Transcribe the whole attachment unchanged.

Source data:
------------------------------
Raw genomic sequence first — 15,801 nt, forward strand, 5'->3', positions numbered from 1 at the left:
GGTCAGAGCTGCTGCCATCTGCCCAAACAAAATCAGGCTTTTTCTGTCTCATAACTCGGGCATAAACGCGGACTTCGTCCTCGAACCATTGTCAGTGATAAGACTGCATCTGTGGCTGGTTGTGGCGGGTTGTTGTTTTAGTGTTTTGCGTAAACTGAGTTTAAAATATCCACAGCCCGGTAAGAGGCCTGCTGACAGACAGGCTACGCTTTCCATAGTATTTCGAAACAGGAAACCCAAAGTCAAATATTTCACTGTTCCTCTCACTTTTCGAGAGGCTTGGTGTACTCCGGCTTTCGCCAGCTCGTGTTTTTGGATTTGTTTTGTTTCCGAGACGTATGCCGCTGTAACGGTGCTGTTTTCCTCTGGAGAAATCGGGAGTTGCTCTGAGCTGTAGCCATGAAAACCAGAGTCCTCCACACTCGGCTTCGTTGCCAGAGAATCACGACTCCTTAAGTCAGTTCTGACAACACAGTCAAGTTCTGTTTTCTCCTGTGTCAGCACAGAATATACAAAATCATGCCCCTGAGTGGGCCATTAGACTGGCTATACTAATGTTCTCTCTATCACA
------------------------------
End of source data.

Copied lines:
Raw genomic sequence first — 15,801 nt, forward strand, 5'->3', positions numbered from 1 at the left:
GGTCAGAGCTGCTGCCATCTGCCCAAACAAAATCAGGCTTTTTCTGTCTCATAACTCGGGCATAAACGCGGACTTCGTCCTCGAACCATTGTCAGTGATAAGACTGCATCTGTGGCTGGTTGTGGCGGGTTGTTGTTTTAGTGTTTTGCGTAAACTGAGTTTAAAATATCCACAGCCCGGTAAGAGGCCTGCTGACAGACAGGCTACGCTTTCCATAGTATTTCGAAACAGGAAACCCAAAGTCAAATATTTCACTGTTCCTCTCACTTTTCGAGAGGCTTGGTGTACTCCGGCTTTCGCCAGCTCGTGTTTTTGGATTTGTTTTGTTTCCGAGACGTATGCCGCTGTAACGGTGCTGTTTTCCTCTGGAGAAATCGGGAGTTGCTCTGAGCTGTAGCCATGAAAACCAGAGTCCTCCACACTCGGCTTCGTTGCCAGAGAATCACGACTCCTTAAGTCAGTTCTGACAACACAGTCAAGTTCTGTTTTCTCCTGTGTCAGCACAGAATATACAAAATCATGCCCCTGAGTGGGCCATTAGACTGGCTATACTAATGTTCTCTCTATCACA